“Clash”, “Hunter’s Moon (a.k.a. ‘Mystery in Space’)”
When is giving someone a second chance an act of foolishness, rather than an act of nobility? We know that Lex Luthor hasn’t changed, because we can see things as viewers the League cannot. Superman believes Lex Luthor hasn’t changed, because he’s been fighting Luthor for years and does not think he’s capable of it. Is Captain Marvel being hopelessly naive for supporting Lex’s supposed reformation? Or is he being a hero in ways Superman just isn’t capable of being when it comes to Luthor?
These are some heady questions for a cartoon, particularly in an episode that exists primarily to throw together a fight scene I’m sure they wanted to do for a long time: Superman vs. Captain Marvel. And to their credit, even though they do take the easy way out – with Batman revealing that it was a set-up by Luthor and Amanda Waller – they don’t entirely dismiss Captain Marvel’s viewpoint, either. After all, if Superman had just listened to Captain Marvel and allowed the League to analyze the device – or trusted Luthor – then the entire scandal would have been avoided, Luthor’s plan a multi-billion dollar charity effort that served no other benefit. Yes, Superman’s suspicions were correct… but he lost the fight because he wasn’t willing to wait to prove them.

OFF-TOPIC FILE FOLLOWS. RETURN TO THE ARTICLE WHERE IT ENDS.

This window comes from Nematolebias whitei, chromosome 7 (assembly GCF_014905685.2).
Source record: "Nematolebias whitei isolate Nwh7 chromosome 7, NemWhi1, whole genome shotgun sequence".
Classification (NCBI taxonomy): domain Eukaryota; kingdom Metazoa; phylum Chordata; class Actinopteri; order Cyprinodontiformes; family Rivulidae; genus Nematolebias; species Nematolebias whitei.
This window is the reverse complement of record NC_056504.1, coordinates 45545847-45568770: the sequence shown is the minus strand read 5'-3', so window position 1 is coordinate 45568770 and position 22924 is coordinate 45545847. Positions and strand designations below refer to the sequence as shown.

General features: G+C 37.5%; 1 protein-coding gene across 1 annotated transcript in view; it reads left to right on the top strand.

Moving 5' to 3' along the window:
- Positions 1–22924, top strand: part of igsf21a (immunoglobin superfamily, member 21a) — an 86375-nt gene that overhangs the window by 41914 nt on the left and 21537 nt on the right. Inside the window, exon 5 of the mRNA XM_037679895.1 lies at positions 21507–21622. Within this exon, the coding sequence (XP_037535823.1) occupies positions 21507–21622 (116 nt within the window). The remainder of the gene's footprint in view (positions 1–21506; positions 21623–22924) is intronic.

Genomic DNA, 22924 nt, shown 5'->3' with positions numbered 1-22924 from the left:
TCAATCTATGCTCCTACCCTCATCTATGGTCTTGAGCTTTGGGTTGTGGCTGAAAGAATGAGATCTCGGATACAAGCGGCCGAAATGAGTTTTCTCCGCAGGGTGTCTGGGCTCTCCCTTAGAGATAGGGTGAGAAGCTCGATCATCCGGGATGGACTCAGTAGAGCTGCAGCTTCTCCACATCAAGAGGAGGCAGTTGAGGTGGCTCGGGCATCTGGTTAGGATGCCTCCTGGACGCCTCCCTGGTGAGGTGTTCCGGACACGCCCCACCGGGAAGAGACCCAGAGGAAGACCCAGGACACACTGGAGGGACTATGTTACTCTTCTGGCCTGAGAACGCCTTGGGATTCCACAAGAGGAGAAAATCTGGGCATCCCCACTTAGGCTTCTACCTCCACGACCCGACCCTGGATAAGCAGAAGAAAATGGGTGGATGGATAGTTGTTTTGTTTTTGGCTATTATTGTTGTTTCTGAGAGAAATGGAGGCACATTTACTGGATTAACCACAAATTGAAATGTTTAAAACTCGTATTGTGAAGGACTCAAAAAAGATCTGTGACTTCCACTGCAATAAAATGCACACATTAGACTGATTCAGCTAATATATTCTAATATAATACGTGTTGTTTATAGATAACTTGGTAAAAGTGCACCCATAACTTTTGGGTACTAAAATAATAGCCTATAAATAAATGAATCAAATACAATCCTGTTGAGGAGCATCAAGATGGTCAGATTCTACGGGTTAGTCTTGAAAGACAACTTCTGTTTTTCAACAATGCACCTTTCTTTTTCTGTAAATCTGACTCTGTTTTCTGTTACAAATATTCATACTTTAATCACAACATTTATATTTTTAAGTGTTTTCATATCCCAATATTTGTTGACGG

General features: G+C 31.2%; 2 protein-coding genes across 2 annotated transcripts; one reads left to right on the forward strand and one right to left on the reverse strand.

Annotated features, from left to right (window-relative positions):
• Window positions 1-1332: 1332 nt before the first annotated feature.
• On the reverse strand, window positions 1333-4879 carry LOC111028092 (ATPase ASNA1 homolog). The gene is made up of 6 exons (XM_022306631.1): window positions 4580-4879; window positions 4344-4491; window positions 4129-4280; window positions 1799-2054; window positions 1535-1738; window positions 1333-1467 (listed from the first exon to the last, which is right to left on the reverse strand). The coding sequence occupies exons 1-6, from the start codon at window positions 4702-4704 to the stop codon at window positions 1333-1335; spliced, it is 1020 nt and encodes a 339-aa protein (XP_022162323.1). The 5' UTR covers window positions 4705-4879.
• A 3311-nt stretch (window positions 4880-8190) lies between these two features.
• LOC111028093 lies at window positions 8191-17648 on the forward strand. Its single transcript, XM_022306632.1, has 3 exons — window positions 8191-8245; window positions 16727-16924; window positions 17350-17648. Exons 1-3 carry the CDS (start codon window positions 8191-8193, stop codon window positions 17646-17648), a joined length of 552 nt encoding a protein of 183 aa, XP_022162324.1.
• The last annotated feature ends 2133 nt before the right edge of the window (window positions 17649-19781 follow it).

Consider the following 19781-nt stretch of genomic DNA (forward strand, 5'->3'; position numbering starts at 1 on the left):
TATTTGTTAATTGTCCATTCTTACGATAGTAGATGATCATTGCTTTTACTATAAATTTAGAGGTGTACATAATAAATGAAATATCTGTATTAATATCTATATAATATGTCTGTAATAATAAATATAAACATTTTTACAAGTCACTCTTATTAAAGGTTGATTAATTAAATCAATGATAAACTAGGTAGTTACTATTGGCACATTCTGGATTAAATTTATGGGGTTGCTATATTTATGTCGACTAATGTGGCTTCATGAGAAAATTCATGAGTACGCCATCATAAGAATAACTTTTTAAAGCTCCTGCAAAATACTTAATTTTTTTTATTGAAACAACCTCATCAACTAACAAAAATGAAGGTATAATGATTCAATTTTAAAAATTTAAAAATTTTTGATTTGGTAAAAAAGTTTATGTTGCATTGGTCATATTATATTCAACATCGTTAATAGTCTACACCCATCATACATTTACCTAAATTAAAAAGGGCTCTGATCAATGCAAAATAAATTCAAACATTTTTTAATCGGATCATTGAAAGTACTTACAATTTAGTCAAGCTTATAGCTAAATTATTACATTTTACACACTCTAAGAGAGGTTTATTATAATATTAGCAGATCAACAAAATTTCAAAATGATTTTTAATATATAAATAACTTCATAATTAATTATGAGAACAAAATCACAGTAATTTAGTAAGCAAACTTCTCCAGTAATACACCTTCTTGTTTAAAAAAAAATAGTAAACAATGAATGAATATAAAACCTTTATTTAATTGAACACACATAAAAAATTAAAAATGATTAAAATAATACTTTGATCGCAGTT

I don’t really know why I’m talking about all that, though, because chances are you liked the episode for the same reason I did: because Superman and Captain Marvel beat the tar out of one another and demolish a huge chunk of a city in the process. And the fight, which lasts more than three full minutes and sees the pair demolish, among other things, a hospital, a bank and a school bus, is brutal but fun, in a way you really only get watching two invulnerable powerhouses go at each other.
The plot is slim – and, unfortunately, heavily dependent on a whole lot of Plot Induced Stupidity – but solid: Lex Luthor has built a massive city for the underprivileged which includes lower rent and free energy, but may have hidden a sinister secret beneath its streets. Superman, convinced its a bomb, goes into overdrive trying to stop Luthor’s plot, while Captain Marvel, wanting to give Lex the benefit of the doubt, tries to stop him from tearing up the playground the device is buried beneath.
I think it was a smart choice to hang the main conflict of the episode on the diverging styles of the aging, less-trusting Superman and the young, vital, and possibly naive Captain Marvel, rather than turning the episode into an otherwise rote Superman v. Lex showdown. It gives the main conflict a little more meat than another clash between Superman and his nemesis might, and it sets up some interesting ideas – as well as the series finale. Also, the fight is really, really cool.
Every now and again, Justice League Unlimited will come up with an episode whose primary point is, essentially, to throw together the coolest possible fight scene they can. Whether it’s season 2’s insane melee “Grudge Match” or this season’s elaborate sci-fi brawl “Dark Heart”, they generally did a very good job. “Clash” isn’t the strongest of these episodes, but it has a couple pretty solid action scenes before the big brawl between Superman and Captain Marvel – a lengthy scene that includes millions of dollars of property damage, and had to be hellishly fun to create – as well as a solid core concept, well-executed. A little better set-up for the brawl, and it could have been a classic.